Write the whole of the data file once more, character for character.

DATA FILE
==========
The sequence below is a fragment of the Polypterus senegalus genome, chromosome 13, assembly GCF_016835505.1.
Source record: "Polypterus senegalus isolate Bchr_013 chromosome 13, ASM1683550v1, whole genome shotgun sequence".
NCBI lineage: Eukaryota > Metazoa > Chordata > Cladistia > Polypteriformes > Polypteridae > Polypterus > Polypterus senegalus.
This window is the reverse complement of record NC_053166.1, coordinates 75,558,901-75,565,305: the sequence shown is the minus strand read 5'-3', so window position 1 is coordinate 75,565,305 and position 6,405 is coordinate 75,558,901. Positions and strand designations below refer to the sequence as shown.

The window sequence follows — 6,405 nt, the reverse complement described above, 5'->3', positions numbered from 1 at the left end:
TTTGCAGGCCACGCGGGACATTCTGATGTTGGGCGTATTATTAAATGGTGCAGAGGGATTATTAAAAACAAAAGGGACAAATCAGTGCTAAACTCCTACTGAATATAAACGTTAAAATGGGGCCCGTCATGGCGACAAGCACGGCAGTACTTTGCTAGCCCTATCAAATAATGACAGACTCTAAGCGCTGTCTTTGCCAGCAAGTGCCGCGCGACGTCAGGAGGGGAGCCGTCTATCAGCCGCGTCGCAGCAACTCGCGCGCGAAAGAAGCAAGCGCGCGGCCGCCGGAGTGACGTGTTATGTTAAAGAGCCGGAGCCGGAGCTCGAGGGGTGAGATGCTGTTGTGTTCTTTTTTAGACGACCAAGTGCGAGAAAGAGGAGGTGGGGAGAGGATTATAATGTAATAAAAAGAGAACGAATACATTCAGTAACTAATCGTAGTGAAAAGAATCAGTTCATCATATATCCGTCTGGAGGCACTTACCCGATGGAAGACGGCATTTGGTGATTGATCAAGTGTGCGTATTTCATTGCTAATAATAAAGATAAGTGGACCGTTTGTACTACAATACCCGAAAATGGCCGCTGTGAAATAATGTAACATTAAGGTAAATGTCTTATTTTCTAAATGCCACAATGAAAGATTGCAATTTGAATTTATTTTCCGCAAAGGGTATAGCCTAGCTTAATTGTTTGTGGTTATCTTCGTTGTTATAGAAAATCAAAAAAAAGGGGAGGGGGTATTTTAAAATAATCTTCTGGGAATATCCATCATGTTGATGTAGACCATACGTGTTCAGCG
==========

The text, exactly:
The sequence below is a fragment of the Polypterus senegalus genome, chromosome 13, assembly GCF_016835505.1.
Source record: "Polypterus senegalus isolate Bchr_013 chromosome 13, ASM1683550v1, whole genome shotgun sequence".
NCBI lineage: Eukaryota > Metazoa > Chordata > Cladistia > Polypteriformes > Polypteridae > Polypterus > Polypterus senegalus.
This window is the reverse complement of record NC_053166.1, coordinates 75,558,901-75,565,305: the sequence shown is the minus strand read 5'-3', so window position 1 is coordinate 75,565,305 and position 6,405 is coordinate 75,558,901. Positions and strand designations below refer to the sequence as shown.

The window sequence follows — 6,405 nt, the reverse complement described above, 5'->3', positions numbered from 1 at the left end:
TTTGCAGGCCACGCGGGACATTCTGATGTTGGGCGTATTATTAAATGGTGCAGAGGGATTATTAAAAACAAAAGGGACAAATCAGTGCTAAACTCCTACTGAATATAAACGTTAAAATGGGGCCCGTCATGGCGACAAGCACGGCAGTACTTTGCTAGCCCTATCAAATAATGACAGACTCTAAGCGCTGTCTTTGCCAGCAAGTGCCGCGCGACGTCAGGAGGGGAGCCGTCTATCAGCCGCGTCGCAGCAACTCGCGCGCGAAAGAAGCAAGCGCGCGGCCGCCGGAGTGACGTGTTATGTTAAAGAGCCGGAGCCGGAGCTCGAGGGGTGAGATGCTGTTGTGTTCTTTTTTAGACGACCAAGTGCGAGAAAGAGGAGGTGGGGAGAGGATTATAATGTAATAAAAAGAGAACGAATACATTCAGTAACTAATCGTAGTGAAAAGAATCAGTTCATCATATATCCGTCTGGAGGCACTTACCCGATGGAAGACGGCATTTGGTGATTGATCAAGTGTGCGTATTTCATTGCTAATAATAAAGATAAGTGGACCGTTTGTACTACAATACCCGAAAATGGCCGCTGTGAAATAATGTAACATTAAGGTAAATGTCTTATTTTCTAAATGCCACAATGAAAGATTGCAATTTGAATTTATTTTCCGCAAAGGGTATAGCCTAGCTTAATTGTTTGTGGTTATCTTCGTTGTTATAGAAAATCAAAAAAAAGGGGAGGGGGTATTTTAAAATAATCTTCTGGGAATATCCATCATGTTGATGTAGACCATACGTGTTCAGCG